I’ve mentioned Steve Savage, he’s pretty much ready to explode on the Irish scene. Aesthetically he looks great, a lot of tattoos, he's a good guy, dedicated, respectful, positive attitude, all the attributes to make a really good wrestler on the Irish scene.

Of course we have Raven, who’s pretty much flying at the minute. And then we have Ricky Combat. Phoenix will be his renaissance, he was a top guy in CCW but didn’t really get the exposure he deserved. Maybe it was too early in his career, especially when he was CCW champion, bit too early. I think that Phoenix Wrestling is going to be great for him, get a bit more national exposure in a positive light, which I think would be really cool as well. 

phoenix wrestling

In order to give them that exposure, Bedlam and Armstrong are going to try as many things as possible media-wise. All of their shows will be filmed, with content being made available on the Low Blows Network, which other promotions are already available on. They are on the verge of nailing down a short, weekly show on a radio station's YouTube channel, which has a reach of about 100,000 subscribers. They also plan on releasing regular shows and content on their own platforms too.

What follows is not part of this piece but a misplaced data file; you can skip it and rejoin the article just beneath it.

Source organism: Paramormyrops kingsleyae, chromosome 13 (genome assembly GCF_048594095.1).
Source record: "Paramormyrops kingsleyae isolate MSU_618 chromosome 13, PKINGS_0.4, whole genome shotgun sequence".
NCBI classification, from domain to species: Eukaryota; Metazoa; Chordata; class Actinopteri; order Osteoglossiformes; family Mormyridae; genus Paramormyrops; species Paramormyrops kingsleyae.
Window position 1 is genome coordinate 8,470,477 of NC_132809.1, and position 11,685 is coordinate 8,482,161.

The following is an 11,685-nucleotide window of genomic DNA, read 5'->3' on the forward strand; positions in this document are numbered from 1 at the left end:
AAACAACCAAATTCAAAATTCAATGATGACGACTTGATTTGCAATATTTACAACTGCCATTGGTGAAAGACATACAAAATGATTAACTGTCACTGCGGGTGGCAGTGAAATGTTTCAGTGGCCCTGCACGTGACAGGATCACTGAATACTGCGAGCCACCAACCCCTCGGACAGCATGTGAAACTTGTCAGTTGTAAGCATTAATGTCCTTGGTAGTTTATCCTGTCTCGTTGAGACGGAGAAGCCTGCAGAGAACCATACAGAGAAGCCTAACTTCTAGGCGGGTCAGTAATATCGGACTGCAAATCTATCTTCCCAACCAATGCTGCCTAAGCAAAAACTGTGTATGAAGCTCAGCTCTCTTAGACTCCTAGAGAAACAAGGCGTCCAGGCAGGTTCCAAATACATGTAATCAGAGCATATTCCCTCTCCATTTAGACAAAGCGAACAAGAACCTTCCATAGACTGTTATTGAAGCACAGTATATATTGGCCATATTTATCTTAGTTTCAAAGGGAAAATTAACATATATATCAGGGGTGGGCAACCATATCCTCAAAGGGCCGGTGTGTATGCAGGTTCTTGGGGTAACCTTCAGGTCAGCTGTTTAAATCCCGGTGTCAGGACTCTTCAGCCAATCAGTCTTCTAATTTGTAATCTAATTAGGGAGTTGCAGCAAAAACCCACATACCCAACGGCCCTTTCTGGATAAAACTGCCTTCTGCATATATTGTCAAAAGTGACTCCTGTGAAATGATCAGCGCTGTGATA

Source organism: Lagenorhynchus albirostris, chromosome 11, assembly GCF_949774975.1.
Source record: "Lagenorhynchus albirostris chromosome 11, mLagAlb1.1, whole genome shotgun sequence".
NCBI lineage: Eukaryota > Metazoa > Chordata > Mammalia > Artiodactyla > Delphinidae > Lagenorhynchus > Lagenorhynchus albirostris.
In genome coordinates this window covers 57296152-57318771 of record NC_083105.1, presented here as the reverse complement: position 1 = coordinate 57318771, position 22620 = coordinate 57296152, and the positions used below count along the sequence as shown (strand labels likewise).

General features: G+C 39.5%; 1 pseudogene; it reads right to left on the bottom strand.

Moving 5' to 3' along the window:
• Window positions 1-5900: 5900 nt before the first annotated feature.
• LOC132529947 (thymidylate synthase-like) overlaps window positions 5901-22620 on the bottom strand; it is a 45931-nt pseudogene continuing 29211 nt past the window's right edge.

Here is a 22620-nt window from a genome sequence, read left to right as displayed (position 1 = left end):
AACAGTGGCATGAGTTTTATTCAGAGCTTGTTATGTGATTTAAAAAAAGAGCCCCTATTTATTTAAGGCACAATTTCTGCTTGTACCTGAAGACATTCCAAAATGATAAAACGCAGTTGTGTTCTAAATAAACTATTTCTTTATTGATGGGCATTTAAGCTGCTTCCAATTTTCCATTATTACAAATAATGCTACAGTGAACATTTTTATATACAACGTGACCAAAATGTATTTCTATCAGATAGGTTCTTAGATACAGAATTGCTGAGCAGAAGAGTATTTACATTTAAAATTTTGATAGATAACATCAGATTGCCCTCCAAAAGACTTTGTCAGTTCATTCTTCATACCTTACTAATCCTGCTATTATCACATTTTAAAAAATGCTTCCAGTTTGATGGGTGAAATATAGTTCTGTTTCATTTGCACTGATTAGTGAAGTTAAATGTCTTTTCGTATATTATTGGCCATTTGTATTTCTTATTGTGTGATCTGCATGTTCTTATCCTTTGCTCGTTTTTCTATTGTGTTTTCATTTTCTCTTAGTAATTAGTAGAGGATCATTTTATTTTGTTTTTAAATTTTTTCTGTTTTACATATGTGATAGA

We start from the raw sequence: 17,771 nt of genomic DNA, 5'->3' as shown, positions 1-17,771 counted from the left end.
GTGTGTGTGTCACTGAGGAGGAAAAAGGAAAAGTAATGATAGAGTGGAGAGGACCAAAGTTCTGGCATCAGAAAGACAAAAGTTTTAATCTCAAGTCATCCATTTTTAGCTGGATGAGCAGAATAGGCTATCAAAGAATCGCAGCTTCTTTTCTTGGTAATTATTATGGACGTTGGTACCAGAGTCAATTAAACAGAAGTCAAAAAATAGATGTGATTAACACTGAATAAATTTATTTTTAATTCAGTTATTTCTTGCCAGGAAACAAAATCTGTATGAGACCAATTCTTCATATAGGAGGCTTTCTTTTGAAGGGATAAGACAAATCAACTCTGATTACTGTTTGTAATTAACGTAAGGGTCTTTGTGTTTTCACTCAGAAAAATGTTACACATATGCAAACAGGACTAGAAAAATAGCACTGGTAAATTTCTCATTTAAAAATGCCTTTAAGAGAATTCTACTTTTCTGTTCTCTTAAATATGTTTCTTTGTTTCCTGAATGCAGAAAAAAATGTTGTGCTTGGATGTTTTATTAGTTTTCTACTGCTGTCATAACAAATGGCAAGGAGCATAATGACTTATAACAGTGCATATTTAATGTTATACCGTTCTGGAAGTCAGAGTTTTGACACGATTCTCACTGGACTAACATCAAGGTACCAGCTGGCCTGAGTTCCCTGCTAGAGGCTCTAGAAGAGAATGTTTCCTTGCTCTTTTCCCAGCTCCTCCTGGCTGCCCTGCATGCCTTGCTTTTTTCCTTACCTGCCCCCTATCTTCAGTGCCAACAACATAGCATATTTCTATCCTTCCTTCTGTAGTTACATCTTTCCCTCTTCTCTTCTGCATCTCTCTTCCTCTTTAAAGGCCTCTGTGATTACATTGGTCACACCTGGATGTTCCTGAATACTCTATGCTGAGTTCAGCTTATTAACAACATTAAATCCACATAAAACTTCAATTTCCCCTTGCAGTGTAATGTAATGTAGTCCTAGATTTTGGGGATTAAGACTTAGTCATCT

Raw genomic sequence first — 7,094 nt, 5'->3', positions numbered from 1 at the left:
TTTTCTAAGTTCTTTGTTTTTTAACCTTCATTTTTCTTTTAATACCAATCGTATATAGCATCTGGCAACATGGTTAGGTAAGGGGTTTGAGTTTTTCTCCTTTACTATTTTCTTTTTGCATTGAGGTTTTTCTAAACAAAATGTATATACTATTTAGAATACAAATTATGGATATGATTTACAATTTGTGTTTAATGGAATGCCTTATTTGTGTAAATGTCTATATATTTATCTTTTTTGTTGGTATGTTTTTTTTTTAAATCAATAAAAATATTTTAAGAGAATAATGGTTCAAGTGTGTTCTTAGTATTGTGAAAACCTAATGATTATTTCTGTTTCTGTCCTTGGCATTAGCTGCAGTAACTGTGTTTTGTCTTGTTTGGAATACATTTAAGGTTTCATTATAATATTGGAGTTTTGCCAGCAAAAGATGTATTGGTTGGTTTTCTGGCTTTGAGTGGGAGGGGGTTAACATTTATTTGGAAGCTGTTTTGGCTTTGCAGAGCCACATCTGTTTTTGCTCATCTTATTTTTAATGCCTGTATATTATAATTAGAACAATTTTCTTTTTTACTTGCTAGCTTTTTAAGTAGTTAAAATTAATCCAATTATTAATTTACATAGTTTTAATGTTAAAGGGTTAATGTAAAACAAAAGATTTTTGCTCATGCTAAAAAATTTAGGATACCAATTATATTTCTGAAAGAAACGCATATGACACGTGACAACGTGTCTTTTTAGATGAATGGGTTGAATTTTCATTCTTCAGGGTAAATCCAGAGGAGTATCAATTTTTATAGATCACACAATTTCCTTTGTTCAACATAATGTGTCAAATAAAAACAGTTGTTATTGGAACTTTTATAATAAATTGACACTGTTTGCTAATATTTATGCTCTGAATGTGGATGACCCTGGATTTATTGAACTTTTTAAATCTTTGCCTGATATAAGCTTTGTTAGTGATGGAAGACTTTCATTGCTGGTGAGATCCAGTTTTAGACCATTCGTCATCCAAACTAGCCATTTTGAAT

With any luck this will get even more people into wrestling and coming to shows on a regular basis, even those who have never had an interest in it.

A lot of people that go to wrestling for the first time are pleasantly surprised. People fundamentally always go away having had a good night. They go “oh, there’s Ballymun Bruiser there, he’s great craic” or they loved so-and-so’s entrance music, and these are just your casual fans. So I think why they should go is they’re going to have a great night; a bit of comedy, a bit of music, they’re going to have a great time at Phoenix shows. Wrestling is a very entertaining thing, and people who weren’t fans before, are now because of what it is at present.

Our conversation coming to an end, I mention to Billy that at the rate pro-wrestling is growing in this country, it might be good timing for the GAA to open up Páirc Ui Chaoimh to accommodate them.

If the budget stretches and we can get The Rock! You’ll be the first person I call and give you that exclusive. If I win the lotto and book The Rock vs Ricky Combat vs Luther Ward vs Devlin in a fourway in PUC, you’ll be the first person I talk to.

One can dream.

You can buy tickets for Phoenix Wrestling's first show, here.

See Also: GLOW - The Real Life Story Behind Netflix's Hit Wrestling Dramedy